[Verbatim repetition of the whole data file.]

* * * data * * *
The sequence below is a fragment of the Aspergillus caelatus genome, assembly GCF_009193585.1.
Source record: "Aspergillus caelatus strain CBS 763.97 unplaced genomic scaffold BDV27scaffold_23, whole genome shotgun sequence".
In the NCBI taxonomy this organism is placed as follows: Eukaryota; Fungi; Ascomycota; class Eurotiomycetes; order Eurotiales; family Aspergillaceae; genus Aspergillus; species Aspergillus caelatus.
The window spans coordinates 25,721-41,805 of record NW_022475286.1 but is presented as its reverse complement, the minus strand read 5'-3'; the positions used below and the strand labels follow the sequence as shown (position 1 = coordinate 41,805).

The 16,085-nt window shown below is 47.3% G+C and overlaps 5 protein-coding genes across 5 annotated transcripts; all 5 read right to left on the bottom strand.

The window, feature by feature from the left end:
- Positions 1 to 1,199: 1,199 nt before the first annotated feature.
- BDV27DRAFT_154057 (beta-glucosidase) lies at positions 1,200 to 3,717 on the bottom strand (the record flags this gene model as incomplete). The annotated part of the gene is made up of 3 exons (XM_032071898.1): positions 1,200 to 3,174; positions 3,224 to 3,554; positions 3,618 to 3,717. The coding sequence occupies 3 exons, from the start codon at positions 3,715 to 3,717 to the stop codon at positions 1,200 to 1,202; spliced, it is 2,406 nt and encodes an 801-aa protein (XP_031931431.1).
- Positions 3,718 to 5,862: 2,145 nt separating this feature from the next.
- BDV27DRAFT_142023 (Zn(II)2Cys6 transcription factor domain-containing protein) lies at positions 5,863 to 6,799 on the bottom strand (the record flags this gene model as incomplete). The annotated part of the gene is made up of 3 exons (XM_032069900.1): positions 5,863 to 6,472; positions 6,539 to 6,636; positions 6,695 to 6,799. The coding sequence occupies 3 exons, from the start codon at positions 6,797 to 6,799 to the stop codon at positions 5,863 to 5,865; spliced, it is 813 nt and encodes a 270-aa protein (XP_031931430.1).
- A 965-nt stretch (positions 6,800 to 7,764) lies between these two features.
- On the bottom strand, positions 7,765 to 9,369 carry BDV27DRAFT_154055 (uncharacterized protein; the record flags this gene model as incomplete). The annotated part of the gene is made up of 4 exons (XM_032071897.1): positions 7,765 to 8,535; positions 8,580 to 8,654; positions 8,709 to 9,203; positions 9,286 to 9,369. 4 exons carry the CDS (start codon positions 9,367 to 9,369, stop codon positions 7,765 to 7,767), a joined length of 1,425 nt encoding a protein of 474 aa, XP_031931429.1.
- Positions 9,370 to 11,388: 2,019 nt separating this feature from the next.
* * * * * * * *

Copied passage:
The sequence below is a fragment of the Aspergillus caelatus genome, assembly GCF_009193585.1.
Source record: "Aspergillus caelatus strain CBS 763.97 unplaced genomic scaffold BDV27scaffold_23, whole genome shotgun sequence".
In the NCBI taxonomy this organism is placed as follows: Eukaryota; Fungi; Ascomycota; class Eurotiomycetes; order Eurotiales; family Aspergillaceae; genus Aspergillus; species Aspergillus caelatus.
The window spans coordinates 25,721-41,805 of record NW_022475286.1 but is presented as its reverse complement, the minus strand read 5'-3'; the positions used below and the strand labels follow the sequence as shown (position 1 = coordinate 41,805).

The 16,085-nt window shown below is 47.3% G+C and overlaps 5 protein-coding genes across 5 annotated transcripts; all 5 read right to left on the bottom strand.

The window, feature by feature from the left end:
- Positions 1 to 1,199: 1,199 nt before the first annotated feature.
- BDV27DRAFT_154057 (beta-glucosidase) lies at positions 1,200 to 3,717 on the bottom strand (the record flags this gene model as incomplete). The annotated part of the gene is made up of 3 exons (XM_032071898.1): positions 1,200 to 3,174; positions 3,224 to 3,554; positions 3,618 to 3,717. The coding sequence occupies 3 exons, from the start codon at positions 3,715 to 3,717 to the stop codon at positions 1,200 to 1,202; spliced, it is 2,406 nt and encodes an 801-aa protein (XP_031931431.1).
- Positions 3,718 to 5,862: 2,145 nt separating this feature from the next.
- BDV27DRAFT_142023 (Zn(II)2Cys6 transcription factor domain-containing protein) lies at positions 5,863 to 6,799 on the bottom strand (the record flags this gene model as incomplete). The annotated part of the gene is made up of 3 exons (XM_032069900.1): positions 5,863 to 6,472; positions 6,539 to 6,636; positions 6,695 to 6,799. The coding sequence occupies 3 exons, from the start codon at positions 6,797 to 6,799 to the stop codon at positions 5,863 to 5,865; spliced, it is 813 nt and encodes a 270-aa protein (XP_031931430.1).
- A 965-nt stretch (positions 6,800 to 7,764) lies between these two features.
- On the bottom strand, positions 7,765 to 9,369 carry BDV27DRAFT_154055 (uncharacterized protein; the record flags this gene model as incomplete). The annotated part of the gene is made up of 4 exons (XM_032071897.1): positions 7,765 to 8,535; positions 8,580 to 8,654; positions 8,709 to 9,203; positions 9,286 to 9,369. 4 exons carry the CDS (start codon positions 9,367 to 9,369, stop codon positions 7,765 to 7,767), a joined length of 1,425 nt encoding a protein of 474 aa, XP_031931429.1.
- Positions 9,370 to 11,388: 2,019 nt separating this feature from the next.